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Russian President Dmitry Medvedev vowed to combat terrorism after female suicide bombers killed at least 38 people and injured dozens more during rush hour attacks on two Moscow metro stations on Monday morning.
Moscow's metro is the world's second busiest subway system
Russian President Dmitry Medvedev vowed to fight terrorism "without hesitation, to the end," after suicide bombers killed at least 38 people at two Moscow metro stations in the deadliest attacks in half a decade.
Female suicide bombers have been blamed for the twin attacks, which also injured at least 64 during the Monday morning rush hour as trains were packed with commuters.
Moscow's mayor said female suicide bombers carried out the attacks
"We can assume that belts with explosive devices were attached to their bodies," Moscow's chief prosecutor Yuri Syomin told reporters.
The first explosion hit the Lubyanka station in central Moscow shortly before 8 a.m. local time. A spokeswoman for the Russian Emergency Situations Ministry told the Itar-Tass news agency that 22 people had been killed in the blast at Lubyanka. Fatalities occurred both inside the train and on the platform, according to the spokeswoman. The second blast hit the Park Kultury station about eight minutes later.
European leaders condemned the attacks and offered their support to Russia in the fight against terrorism. German Chancellor Angela Merkel expressed her "shock and horror" at the attacks, and expressed her condolences to the victims in a message to Medvedev, her spokesman said.
Fight against terrorism
Lubyanka Station is next to the Russian Federal Security Service (FSB) headquarters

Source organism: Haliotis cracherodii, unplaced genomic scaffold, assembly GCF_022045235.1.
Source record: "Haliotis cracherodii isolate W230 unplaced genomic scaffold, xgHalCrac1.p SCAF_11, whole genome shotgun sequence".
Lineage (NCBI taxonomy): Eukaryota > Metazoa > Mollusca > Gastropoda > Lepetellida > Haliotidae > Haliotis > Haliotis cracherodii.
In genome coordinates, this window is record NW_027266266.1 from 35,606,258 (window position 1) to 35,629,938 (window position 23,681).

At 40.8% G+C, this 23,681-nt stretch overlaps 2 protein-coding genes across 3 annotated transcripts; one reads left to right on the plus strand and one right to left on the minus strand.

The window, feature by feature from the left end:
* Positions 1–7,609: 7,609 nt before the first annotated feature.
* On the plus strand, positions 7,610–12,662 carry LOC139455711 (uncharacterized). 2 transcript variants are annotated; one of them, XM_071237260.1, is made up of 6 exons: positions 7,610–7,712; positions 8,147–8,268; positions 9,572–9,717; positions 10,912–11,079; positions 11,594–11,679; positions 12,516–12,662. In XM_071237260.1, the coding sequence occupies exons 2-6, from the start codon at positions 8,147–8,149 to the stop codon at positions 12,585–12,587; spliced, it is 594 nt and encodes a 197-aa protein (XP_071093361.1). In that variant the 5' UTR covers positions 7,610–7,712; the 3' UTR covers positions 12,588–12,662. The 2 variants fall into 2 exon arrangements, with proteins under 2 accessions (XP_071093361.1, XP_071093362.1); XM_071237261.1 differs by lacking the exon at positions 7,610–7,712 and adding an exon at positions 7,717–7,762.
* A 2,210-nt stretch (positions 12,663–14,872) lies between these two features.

U.S. President Barack Obama offered his "deepest condolences" to the people of Russia after "the terrible loss of life and injuries."
"The American people stand united with the people of Russia in opposition to violent extremism and heinous terrorist attacks that demonstrate such disregard for human life, and we condemn these outrageous acts," he said.
NATO also condemned the attacks and offered its support to Russia.
"I express my condolences to the families of those who have lost their lives, and wish a speedy recovery to the injured. NATO remains committed to cooperating with Russia in the fight against international terrorism," said NATO Secretary General Anders Fogh Rasmussen.
No group has claimed responsibility for the attacks, but suspicion has been cast on Chechen militants. The head of the Federal Security Service, Alexander Bortnikov, said the bombers were likely from Russia's Islamist insurgency in the northern Caucasus.
Monday's attacks were the first bombings in Moscow's metro since 2004, when a Chechen suicide bomber killed 40 passengers.
Editor: Susan Houlton